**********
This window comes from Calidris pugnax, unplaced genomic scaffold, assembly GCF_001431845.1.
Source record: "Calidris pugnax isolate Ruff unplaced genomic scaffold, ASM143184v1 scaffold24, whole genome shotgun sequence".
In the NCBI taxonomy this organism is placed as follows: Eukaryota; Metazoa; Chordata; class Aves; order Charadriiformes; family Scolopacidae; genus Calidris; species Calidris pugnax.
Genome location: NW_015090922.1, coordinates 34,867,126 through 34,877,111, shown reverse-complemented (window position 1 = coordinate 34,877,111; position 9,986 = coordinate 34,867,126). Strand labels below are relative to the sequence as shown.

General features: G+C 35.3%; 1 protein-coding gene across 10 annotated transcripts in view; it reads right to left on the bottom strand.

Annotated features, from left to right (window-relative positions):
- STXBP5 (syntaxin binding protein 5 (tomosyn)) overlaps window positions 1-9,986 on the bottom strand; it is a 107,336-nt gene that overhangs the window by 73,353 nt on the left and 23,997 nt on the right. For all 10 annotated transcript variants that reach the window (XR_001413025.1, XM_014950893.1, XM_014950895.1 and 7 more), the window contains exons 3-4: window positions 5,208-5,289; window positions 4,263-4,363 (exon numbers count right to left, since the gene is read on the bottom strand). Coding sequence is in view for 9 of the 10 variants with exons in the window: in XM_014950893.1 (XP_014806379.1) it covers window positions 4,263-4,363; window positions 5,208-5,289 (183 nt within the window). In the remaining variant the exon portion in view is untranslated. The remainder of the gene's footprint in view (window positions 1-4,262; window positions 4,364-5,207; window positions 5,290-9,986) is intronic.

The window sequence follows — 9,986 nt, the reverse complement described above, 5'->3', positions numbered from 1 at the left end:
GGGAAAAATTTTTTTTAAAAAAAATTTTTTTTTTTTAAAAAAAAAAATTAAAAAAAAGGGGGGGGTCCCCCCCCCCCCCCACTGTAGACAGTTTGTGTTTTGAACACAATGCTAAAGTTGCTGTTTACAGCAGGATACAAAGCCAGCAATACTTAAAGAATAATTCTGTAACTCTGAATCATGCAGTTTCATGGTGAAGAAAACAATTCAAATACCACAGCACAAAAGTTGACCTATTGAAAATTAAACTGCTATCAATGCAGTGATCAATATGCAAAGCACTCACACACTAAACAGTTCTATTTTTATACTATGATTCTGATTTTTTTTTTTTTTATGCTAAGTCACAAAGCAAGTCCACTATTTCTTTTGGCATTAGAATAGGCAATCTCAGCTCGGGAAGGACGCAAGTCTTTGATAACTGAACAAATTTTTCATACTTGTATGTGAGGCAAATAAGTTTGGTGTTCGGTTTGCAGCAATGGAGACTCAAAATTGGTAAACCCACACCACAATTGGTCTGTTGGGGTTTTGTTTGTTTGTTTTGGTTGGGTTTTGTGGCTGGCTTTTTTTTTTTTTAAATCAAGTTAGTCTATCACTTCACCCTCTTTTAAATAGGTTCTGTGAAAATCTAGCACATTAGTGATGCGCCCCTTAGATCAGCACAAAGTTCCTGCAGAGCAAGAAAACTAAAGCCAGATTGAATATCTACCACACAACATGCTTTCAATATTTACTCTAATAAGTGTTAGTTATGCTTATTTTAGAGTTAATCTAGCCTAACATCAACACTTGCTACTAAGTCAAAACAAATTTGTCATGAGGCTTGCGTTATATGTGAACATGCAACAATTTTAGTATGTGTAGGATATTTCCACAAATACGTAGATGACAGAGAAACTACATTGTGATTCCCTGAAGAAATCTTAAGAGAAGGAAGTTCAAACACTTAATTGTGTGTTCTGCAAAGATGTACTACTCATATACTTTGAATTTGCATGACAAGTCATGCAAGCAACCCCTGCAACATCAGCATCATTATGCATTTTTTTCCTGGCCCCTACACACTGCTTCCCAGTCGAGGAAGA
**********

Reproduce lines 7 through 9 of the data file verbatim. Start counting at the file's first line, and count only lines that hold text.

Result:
- STXBP5 (syntaxin binding protein 5 (tomosyn)) overlaps window positions 1-9,986 on the bottom strand; it is a 107,336-nt gene that overhangs the window by 73,353 nt on the left and 23,997 nt on the right. For all 10 annotated transcript variants that reach the window (XR_001413025.1, XM_014950893.1, XM_014950895.1 and 7 more), the window contains exons 3-4: window positions 5,208-5,289; window positions 4,263-4,363 (exon numbers count right to left, since the gene is read on the bottom strand). Coding sequence is in view for 9 of the 10 variants with exons in the window: in XM_014950893.1 (XP_014806379.1) it covers window positions 4,263-4,363; window positions 5,208-5,289 (183 nt within the window). In the remaining variant the exon portion in view is untranslated. The remainder of the gene's footprint in view (window positions 1-4,262; window positions 4,364-5,207; window positions 5,290-9,986) is intronic.

The window sequence follows — 9,986 nt, the reverse complement described above, 5'->3', positions numbered from 1 at the left end:
GGGAAAAATTTTTTTTAAAAAAAATTTTTTTTTTTTAAAAAAAAAAATTAAAAAAAAGGGGGGGGTCCCCCCCCCCCCCCACTGTAGACAGTTTGTGTTTTGAACACAATGCTAAAGTTGCTGTTTACAGCAGGATACAAAGCCAGCAATACTTAAAGAATAATTCTGTAACTCTGAATCATGCAGTTTCATGGTGAAGAAAACAATTCAAATACCACAGCACAAAAGTTGACCTATTGAAAATTAAACTGCTATCAATGCAGTGATCAATATGCAAAGCACTCACACACTAAACAGTTCTATTTTTATACTATGATTCTGATTTTTTTTTTTTTTATGCTAAGTCACAAAGCAAGTCCACTATTTCTTTTGGCATTAGAATAGGCAATCTCAGCTCGGGAAGGACGCAAGTCTTTGATAACTGAACAAATTTTTCATACTTGTATGTGAGGCAAATAAGTTTGGTGTTCGGTTTGCAGCAATGGAGACTCAAAATTGGTAAACCCACACCACAATTGGTCTGTTGGGGTTTTGTTTGTTTGTTTTGGTTGGGTTTTGTGGCTGGCTTTTTTTTTTTTTAAATCAAGTTAGTCTATCACTTCACCCTCTTTTAAATAGGTTCTGTGAAAATCTAGCACATTAGTGATGCGCCCCTTAGATCAGCACAAAGTTCCTGCAGAGCAAGAAAACTAAAGCCAGATTGAATATCTACCACACAACATGCTTTCAATATTTACTCTAATAAGTGTTAGTTATGCTTATTTTAGAGTTAATCTAGCCTAACATCAACACTTGCTACTAAGTCAAAACAAATTTGTCATGAGGCTTGCGTTATATGTGAACATGCAACAATTTTAGTATGTGTAGGATATTTCCACAAATACGTAGATGACAGAGAAACTACATTGTGATTCCCTGAAGAAATCTTAAGAGAAGGAAGTTCAAACACTTAATTGTGTGTTCTGCAAAGATGTACTACTCATATACTTTGAATTTGCATGACAAGTCATGCAAGCAACCCCTGCAACATCAGCATCATTATGCATTTTTTTCCTGGCCCCTACACACTGCTTCCCAGTCGAGGAAGA